The Cash's transition from assistant to head coaches was sometimes overwhelming and hectic four-month journey. They deal with new challenges every day when they enter the office and meet regularly with administrators to discuss the program, money and other key elements of a successful team. Through it all, the student-athletes remain top priority.

"For a program to be successful, (it) depends on the kids," said Danny.

The couple provides individualized workouts and always tells team members where they are, where they are headed, and how they will get there. Every morning on their hour-long commute from Alamance County, Danny and Kim hold a "staff meeting". They discuss what they have observed at practice and recent meets. They identify performance levels and develop workouts to benefit them at the next meet. (Speaking from experience, their methods really do work! Both of them have been coaching for a long time and they know what they are doing.)

Kim constantly does research and learns more and more from Danny, who has been coaching longer. They want the Quakers to succeed as a whole and make a good impression during this beginning trial period.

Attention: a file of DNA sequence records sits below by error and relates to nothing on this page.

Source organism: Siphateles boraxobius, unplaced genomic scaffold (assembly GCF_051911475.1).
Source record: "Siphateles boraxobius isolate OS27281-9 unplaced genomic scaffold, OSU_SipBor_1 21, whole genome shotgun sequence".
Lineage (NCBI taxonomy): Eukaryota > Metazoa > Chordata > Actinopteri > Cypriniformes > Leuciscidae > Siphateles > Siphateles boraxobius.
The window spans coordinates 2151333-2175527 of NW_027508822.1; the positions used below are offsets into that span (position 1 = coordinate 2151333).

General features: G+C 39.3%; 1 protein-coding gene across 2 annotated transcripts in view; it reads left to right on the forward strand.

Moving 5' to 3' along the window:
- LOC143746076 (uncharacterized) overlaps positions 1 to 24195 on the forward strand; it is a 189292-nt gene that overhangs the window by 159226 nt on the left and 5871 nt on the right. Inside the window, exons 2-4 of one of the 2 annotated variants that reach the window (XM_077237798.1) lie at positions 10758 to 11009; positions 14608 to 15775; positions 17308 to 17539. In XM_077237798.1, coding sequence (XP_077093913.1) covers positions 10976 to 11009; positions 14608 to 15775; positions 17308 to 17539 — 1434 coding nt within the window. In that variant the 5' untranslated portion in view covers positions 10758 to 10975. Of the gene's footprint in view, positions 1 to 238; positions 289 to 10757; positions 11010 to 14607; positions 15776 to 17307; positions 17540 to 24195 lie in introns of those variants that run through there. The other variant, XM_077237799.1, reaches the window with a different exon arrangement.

"We want the program to have a strong foundation and last," said Kim. "(The program) has so much potential, but we want it to be done in compliance with Guilford standards."

A husband-and-wife coaching team is not uncommon, the Cashes are one of three such tandems coaching track and cross country in the Old Dominion Athletic Conference (ODAC). The dynamic interaction of the couple team is special and impacts the team's success. It also helps them establish common coaching goals.

"Coaching is like teaching," said Danny. "I think we both see the same thing. We talk about how to improve each individual athlete and it helps us work better."